The boys weren’t the problem, their problems were the problem. Every morning they got off the bus in a private storm of genetics, childhood trauma, unfortunate circumstances and family dynamics that constantly shifted and changed. Each boy’s internal sense of urgency projected him near or away from obvious classroom cooperation and satisfaction into realms of active half fantasies, remnants of lost half-memories, or distorted visions of expectations they had for themselves or someone had imposed on them. On occasions they literally destroyed my lesson plans, but generally they performed something that appeared to be a school task. Then stopped dead when they felt they had accomplished as much as they felt was appropriate to their day and their sense of self. They didn’t feel fettered by school rules or structures and not infrequently would launch intramural excursions to visit the principal, but mostly it seemed they wanted someone to pursue them…to relentlessly bring them back safely. By the end of May my capacity to function in chaos seemed to be diminishing, but so was theirs. They wanted to be in our classroom. They even did class work. I believe we had accomplished a fundamental kind of exchange, a growth perhaps that will allow my successor to move forward more easily. I hope so.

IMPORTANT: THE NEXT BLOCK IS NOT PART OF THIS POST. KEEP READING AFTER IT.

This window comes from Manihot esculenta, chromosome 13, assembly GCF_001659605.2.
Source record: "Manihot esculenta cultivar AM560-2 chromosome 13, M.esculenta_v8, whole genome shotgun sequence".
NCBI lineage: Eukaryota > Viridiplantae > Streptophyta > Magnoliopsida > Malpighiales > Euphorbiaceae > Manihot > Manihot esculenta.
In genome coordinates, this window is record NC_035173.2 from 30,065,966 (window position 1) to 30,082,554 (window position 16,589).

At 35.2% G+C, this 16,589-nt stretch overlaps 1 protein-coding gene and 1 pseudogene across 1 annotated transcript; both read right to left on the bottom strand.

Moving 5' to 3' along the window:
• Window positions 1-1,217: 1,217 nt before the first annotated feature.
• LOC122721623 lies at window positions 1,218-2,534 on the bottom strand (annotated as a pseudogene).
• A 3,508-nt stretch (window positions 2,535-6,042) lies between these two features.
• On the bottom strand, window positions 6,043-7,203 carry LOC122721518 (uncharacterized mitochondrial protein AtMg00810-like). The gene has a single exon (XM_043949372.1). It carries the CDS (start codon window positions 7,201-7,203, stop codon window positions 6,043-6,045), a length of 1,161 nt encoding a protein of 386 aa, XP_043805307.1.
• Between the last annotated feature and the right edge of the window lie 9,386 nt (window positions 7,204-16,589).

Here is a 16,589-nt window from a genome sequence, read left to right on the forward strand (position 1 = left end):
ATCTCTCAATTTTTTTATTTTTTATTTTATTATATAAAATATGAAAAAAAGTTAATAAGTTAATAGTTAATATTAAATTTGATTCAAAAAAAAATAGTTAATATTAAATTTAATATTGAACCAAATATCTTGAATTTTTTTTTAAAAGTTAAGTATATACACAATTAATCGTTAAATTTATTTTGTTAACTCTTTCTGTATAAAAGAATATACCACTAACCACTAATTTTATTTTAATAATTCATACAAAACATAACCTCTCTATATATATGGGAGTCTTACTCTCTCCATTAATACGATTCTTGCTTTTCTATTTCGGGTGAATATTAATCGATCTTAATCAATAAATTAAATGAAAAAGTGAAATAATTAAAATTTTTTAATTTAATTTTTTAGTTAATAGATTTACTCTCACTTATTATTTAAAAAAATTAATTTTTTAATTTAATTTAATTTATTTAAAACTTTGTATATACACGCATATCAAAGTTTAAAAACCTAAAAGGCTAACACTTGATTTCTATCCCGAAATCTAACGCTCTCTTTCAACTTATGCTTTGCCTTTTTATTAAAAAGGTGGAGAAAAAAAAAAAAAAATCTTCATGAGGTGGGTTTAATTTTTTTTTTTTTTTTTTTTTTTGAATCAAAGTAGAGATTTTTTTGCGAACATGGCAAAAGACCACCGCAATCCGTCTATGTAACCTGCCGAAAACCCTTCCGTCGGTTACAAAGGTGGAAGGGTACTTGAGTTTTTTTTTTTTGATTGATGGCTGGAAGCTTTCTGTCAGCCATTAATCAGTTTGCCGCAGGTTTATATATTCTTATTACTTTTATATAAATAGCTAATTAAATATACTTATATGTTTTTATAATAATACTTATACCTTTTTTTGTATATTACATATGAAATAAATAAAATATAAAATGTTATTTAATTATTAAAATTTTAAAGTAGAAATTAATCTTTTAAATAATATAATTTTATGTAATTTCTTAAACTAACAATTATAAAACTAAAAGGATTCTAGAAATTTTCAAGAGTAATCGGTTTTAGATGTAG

That’s as good a face as I can put on those three months. It was physically demanding and emotionally draining hard work. Too often I felt insecure about my position and relationship with the administration of my school and district. A lot of people seemed to want me to do a lot of different things. What I felt and perceived and what appeared to be happening were often conflicted and occasionally persecutory. I felt like a film noir detective who has to solve a crime where he’s the fallback suspect. I was continually trying to solve crimes that weren’t quite completed. This conflict spoke to something deep and anxious in my background, not necessarily heroic or ideal, but with deep roots. My lineage comes from families of immigrants, not detectives; we avoided crimes.
Let’s assume much that I’ve written this far is true to some extent, that is, it all occurred in some demonstrable fashion. I can produce witnesses, evidence, ect… Assuming all that, I drove for the New Mexico border the dawn after school ended like an escaped convict. I wanted out of Texas with the blind belief that simple, physical distance might offer some form of salvation. Although I was in a Toyota loaded with books and luggage, I took off running.